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Re: [TLS] Last Call: draft-ietf-tls-renegotiation (Transport Layer Secur

Subject: Re: [TLS] Last Call: draft-ietf-tls-renegotiation (Transport Layer Security (TLS) Renegotiation Indication Extension) to Proposed Standard
From: Stephen Farrell
Date: Tue, 1 Dec 2009 11:36:32 +0000
Yoav Nir wrote:
> On Nov 30, 2009, at 5:37 PM, The IESG wrote:
>> The IESG has received a request from the Transport Layer Security WG 
>> (tls) to consider the following document:
>> - 'Transport Layer Security (TLS) Renegotiation Indication Extension '
>>   <draft-ietf-tls-renegotiation-01.txt> as a Proposed Standard
>> The IESG plans to make a decision in the next few weeks, and solicits
>> final comments on this action.  Please send substantive comments to the
>> [email protected] mailing lists by 2009-12-14. Exceptionally, 
>> comments may be sent to [email protected] instead. In either case, please 
>> retain the beginning of the Subject line to allow automated sorting.
> I oppose publishing the current draft. 

I strongly support it.

I don't buy the claims that extension handling as required here
is so hard to implement and all clients & servers need modification
in any case. (Not that its really relevant, but writing that code
would be much easier that reading the recent TLS list traffic;-)

I also don't see any concrete benefit in not sending the verify
data over the wire, but I do see more possibility for error in
terms of how to incorporate that data if its not sent.

My comments on -01 are below. While I'd like to see these addressed
of course, I think progressing this document speedily is more
important than resolving my comments. I think the same applies
to all other comments that I've seen, both during IETF LC and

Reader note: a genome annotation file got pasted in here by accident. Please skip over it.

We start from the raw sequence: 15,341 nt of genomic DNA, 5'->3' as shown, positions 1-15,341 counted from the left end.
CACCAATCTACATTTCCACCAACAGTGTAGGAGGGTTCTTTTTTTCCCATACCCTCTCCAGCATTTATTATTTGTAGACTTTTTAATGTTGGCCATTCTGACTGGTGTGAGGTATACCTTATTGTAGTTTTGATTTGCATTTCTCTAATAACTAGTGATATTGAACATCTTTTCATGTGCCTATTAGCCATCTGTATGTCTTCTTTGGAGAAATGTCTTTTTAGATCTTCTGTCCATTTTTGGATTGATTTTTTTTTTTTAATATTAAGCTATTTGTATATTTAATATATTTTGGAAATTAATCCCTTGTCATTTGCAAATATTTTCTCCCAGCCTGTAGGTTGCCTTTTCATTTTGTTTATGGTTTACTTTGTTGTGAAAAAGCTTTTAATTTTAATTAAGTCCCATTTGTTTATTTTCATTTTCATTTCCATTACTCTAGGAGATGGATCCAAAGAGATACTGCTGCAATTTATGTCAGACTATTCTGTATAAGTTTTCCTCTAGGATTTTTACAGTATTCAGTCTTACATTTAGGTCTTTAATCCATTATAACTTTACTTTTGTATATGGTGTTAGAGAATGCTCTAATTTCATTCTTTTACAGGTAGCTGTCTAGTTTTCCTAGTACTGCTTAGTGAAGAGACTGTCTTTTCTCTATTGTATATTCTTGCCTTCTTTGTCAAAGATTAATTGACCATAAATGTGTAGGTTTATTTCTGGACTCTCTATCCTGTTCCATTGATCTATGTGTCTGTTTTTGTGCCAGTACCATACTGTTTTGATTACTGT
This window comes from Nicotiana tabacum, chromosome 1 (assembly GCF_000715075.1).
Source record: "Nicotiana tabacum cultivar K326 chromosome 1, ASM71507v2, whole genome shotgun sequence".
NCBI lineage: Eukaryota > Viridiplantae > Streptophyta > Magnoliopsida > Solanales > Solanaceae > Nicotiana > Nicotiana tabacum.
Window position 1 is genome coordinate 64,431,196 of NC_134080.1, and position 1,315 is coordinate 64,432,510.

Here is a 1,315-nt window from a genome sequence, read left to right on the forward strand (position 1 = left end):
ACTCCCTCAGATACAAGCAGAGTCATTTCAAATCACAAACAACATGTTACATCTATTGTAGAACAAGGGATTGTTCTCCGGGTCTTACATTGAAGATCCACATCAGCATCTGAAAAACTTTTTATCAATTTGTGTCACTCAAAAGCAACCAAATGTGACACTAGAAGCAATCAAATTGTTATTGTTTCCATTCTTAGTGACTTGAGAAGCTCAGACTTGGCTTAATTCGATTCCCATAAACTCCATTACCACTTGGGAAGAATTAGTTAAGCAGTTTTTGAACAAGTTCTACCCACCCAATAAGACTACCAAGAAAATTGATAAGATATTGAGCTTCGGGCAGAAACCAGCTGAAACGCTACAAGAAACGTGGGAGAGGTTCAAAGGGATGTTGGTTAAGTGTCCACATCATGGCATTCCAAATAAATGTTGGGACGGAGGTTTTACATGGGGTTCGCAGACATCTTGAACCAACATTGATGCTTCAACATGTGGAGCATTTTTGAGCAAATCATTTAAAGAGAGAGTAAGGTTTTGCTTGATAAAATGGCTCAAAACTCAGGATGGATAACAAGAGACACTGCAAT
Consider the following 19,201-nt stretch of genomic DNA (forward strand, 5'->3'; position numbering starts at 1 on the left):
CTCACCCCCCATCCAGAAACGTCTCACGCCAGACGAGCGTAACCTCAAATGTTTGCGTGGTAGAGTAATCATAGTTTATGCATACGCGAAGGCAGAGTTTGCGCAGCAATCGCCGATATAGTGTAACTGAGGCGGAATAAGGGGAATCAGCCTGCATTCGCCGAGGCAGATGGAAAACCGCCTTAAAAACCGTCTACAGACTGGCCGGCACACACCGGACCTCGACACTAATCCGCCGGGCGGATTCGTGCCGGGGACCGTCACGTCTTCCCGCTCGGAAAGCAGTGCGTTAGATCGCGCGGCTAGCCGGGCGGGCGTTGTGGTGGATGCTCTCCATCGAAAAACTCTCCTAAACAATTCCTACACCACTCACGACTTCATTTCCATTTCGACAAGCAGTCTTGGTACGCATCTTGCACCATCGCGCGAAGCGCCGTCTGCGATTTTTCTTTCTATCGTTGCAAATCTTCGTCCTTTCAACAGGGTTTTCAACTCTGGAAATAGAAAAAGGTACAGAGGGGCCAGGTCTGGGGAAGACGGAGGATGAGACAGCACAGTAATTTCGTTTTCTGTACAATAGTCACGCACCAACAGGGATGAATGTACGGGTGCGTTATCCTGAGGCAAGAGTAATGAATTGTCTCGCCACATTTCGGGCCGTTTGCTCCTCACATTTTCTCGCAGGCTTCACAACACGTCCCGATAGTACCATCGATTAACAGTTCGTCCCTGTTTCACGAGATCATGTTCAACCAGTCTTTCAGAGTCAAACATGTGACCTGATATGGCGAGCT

on the TLS list since this problem was announced.


1. The reference for the HTTP splicing attack is still a
placeholder. "[REF]"

2. I don't see any particular reason why the ServerHello RI value
contains both client and server values. I think it'd be marginally
better if the server just sent its value since the current approach
makes it easier for a server to mess up the ordering.

3. (Crossing page 5/6) It says the both "MUST verify" that the
values are correct, but doesn't explicitly say how to verify
the values, but just "as specified below" - where below?
It might be good to be extra-clear here, and add e.g. "A correct
value is one that was the verify_data of the Finished message
from the previous TLS session, or else the "empty" value given
above."  or something like that.

4. I'm slightly concerned that middleboxes might barf on the
new ciphersuite. Be good if someone had tested that in the wild,
but I've not seen a mail that says that that's happened. (The test
I mean is inclusion of a totally new ciphersuite value, not the
inclusion of a previously-allocated-but-mostly-unused value.)

5. (Similar to above.) It'd be great if we had data to allow
us to recommend either the RI in the initial handshake or else
recommend the ciphersuite. I can see implementers not knowing
what to do there, leading to a 50-50 split in terms of who
does what, possibly leading to lack of interop. If it were up
to me, I'd remove the ciphersuite and just go with the RI.

6. Is there an explicit statement somewhere that servers MUST
support both the RI extension and the ciphersuite? If so, I
skipped over it, so maybe highlighting it somehow would be
good. If not, please add, so that someone generating tests
from the RFC's "MUST" statements generates one for that.

7. 6.2 says: "If servers wish to <<avoid attack>> they MUST
NOT <<do stuff>>" Isn't that equivalent to servers SHOULD
NOT? I think a SHOULD NOT is better. (And that's the form
used in section 7.)

8. I would be for removing the new requirement that the
identity not change. This spec is in response to one thing
and should only fix that thing. Any other considerations
should not get the "emergency" treatment being applied
here especially since there could be unforseen side-effects
of the additional change. (E.g. some deployed application
making use of an id-change.)

9. The security considerations and the introduction
should include a statement that another mitigation that's
useful in many cases is for a server to simply disallow
all renegotiation and encourage implementers to allow
deployments to control that.

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